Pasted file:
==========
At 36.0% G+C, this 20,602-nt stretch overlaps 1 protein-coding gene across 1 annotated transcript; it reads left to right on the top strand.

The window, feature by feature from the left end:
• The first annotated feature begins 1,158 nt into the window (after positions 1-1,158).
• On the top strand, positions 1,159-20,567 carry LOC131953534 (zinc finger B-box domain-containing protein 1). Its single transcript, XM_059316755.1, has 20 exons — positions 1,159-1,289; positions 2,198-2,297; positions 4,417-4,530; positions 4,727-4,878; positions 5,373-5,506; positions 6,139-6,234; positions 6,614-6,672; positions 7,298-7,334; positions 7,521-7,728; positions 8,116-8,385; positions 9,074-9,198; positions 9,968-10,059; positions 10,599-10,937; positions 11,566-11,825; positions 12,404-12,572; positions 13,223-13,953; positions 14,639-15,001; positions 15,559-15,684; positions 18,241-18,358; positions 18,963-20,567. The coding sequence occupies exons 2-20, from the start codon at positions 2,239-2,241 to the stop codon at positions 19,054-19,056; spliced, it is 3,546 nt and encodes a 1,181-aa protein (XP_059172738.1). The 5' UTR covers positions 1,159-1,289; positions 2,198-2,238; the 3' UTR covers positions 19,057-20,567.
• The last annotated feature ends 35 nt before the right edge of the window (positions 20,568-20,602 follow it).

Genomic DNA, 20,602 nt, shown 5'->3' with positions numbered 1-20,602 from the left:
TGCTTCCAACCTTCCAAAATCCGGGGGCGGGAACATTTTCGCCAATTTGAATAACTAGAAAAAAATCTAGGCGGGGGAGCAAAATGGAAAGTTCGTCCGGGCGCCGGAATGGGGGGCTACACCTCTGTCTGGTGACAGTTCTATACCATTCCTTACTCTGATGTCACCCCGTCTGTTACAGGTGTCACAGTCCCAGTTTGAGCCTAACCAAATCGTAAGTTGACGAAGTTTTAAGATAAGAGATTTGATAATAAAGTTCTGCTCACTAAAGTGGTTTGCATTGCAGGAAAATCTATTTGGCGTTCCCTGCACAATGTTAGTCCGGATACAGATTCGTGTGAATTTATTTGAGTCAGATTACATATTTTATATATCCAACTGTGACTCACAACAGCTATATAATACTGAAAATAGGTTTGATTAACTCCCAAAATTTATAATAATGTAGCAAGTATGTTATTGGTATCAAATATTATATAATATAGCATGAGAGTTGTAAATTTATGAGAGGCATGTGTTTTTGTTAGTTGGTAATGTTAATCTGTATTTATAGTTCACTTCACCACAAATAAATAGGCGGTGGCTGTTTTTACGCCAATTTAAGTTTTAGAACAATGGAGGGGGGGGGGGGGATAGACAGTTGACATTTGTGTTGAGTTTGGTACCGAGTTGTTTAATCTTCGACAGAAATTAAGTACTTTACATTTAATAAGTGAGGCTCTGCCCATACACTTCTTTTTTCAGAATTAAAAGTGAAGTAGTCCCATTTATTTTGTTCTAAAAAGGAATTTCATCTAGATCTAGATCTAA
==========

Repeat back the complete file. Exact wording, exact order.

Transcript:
At 36.0% G+C, this 20,602-nt stretch overlaps 1 protein-coding gene across 1 annotated transcript; it reads left to right on the top strand.

The window, feature by feature from the left end:
• The first annotated feature begins 1,158 nt into the window (after positions 1-1,158).
• On the top strand, positions 1,159-20,567 carry LOC131953534 (zinc finger B-box domain-containing protein 1). Its single transcript, XM_059316755.1, has 20 exons — positions 1,159-1,289; positions 2,198-2,297; positions 4,417-4,530; positions 4,727-4,878; positions 5,373-5,506; positions 6,139-6,234; positions 6,614-6,672; positions 7,298-7,334; positions 7,521-7,728; positions 8,116-8,385; positions 9,074-9,198; positions 9,968-10,059; positions 10,599-10,937; positions 11,566-11,825; positions 12,404-12,572; positions 13,223-13,953; positions 14,639-15,001; positions 15,559-15,684; positions 18,241-18,358; positions 18,963-20,567. The coding sequence occupies exons 2-20, from the start codon at positions 2,239-2,241 to the stop codon at positions 19,054-19,056; spliced, it is 3,546 nt and encodes a 1,181-aa protein (XP_059172738.1). The 5' UTR covers positions 1,159-1,289; positions 2,198-2,238; the 3' UTR covers positions 19,057-20,567.
• The last annotated feature ends 35 nt before the right edge of the window (positions 20,568-20,602 follow it).

Genomic DNA, 20,602 nt, shown 5'->3' with positions numbered 1-20,602 from the left:
TGCTTCCAACCTTCCAAAATCCGGGGGCGGGAACATTTTCGCCAATTTGAATAACTAGAAAAAAATCTAGGCGGGGGAGCAAAATGGAAAGTTCGTCCGGGCGCCGGAATGGGGGGCTACACCTCTGTCTGGTGACAGTTCTATACCATTCCTTACTCTGATGTCACCCCGTCTGTTACAGGTGTCACAGTCCCAGTTTGAGCCTAACCAAATCGTAAGTTGACGAAGTTTTAAGATAAGAGATTTGATAATAAAGTTCTGCTCACTAAAGTGGTTTGCATTGCAGGAAAATCTATTTGGCGTTCCCTGCACAATGTTAGTCCGGATACAGATTCGTGTGAATTTATTTGAGTCAGATTACATATTTTATATATCCAACTGTGACTCACAACAGCTATATAATACTGAAAATAGGTTTGATTAACTCCCAAAATTTATAATAATGTAGCAAGTATGTTATTGGTATCAAATATTATATAATATAGCATGAGAGTTGTAAATTTATGAGAGGCATGTGTTTTTGTTAGTTGGTAATGTTAATCTGTATTTATAGTTCACTTCACCACAAATAAATAGGCGGTGGCTGTTTTTACGCCAATTTAAGTTTTAGAACAATGGAGGGGGGGGGGGGGATAGACAGTTGACATTTGTGTTGAGTTTGGTACCGAGTTGTTTAATCTTCGACAGAAATTAAGTACTTTACATTTAATAAGTGAGGCTCTGCCCATACACTTCTTTTTTCAGAATTAAAAGTGAAGTAGTCCCATTTATTTTGTTCTAAAAAGGAATTTCATCTAGATCTAGATCTAA